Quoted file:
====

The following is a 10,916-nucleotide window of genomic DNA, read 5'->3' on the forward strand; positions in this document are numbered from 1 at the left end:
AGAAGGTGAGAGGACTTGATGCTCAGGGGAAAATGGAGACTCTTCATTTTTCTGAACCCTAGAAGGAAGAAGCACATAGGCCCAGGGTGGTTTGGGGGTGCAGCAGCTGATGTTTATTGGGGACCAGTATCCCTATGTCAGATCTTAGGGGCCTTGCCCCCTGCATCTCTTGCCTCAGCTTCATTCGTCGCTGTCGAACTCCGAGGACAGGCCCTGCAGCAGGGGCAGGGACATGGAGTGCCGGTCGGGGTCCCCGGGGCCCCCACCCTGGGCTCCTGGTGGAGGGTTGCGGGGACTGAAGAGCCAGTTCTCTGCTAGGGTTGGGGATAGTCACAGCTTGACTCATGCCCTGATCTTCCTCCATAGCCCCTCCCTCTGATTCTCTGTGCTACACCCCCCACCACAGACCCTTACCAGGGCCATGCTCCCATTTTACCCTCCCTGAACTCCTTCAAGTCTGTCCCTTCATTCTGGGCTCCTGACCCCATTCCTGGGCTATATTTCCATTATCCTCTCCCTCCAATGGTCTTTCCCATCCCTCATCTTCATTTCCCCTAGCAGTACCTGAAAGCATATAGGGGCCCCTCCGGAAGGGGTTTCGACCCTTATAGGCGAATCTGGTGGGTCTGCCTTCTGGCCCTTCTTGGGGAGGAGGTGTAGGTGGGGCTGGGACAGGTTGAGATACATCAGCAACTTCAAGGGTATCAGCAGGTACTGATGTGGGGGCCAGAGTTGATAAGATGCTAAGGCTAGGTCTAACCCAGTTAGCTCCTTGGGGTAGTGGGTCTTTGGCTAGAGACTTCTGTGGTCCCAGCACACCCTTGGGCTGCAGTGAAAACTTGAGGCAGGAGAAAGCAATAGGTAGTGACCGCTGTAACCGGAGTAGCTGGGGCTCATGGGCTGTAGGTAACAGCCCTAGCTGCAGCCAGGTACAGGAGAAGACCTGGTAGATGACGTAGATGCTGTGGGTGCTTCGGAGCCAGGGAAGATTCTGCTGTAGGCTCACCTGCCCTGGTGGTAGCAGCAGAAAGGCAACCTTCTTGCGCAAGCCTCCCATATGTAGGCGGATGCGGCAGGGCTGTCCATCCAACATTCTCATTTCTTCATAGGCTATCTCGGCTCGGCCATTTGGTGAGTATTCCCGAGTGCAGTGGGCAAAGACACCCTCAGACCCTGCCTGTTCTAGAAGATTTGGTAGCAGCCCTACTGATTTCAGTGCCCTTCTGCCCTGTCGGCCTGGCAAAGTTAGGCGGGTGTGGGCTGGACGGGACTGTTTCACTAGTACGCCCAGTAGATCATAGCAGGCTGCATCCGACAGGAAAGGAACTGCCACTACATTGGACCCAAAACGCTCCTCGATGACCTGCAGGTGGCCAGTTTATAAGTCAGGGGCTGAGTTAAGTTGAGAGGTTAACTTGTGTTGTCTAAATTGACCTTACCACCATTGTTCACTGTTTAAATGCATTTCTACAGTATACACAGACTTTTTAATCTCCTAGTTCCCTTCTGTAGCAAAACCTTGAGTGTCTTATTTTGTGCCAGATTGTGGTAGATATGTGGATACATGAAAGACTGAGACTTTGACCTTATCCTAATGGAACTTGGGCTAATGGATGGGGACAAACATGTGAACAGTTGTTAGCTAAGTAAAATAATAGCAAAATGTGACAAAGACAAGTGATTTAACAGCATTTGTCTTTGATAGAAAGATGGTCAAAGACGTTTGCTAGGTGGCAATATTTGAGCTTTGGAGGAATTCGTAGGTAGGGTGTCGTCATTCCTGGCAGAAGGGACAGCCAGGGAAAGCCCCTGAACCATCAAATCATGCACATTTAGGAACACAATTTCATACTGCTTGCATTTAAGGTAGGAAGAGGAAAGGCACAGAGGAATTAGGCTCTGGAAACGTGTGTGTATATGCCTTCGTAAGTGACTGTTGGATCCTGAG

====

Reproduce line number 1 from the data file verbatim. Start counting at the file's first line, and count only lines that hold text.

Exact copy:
The following is a 10,916-nucleotide window of genomic DNA, read 5'->3' on the forward strand; positions in this document are numbered from 1 at the left end: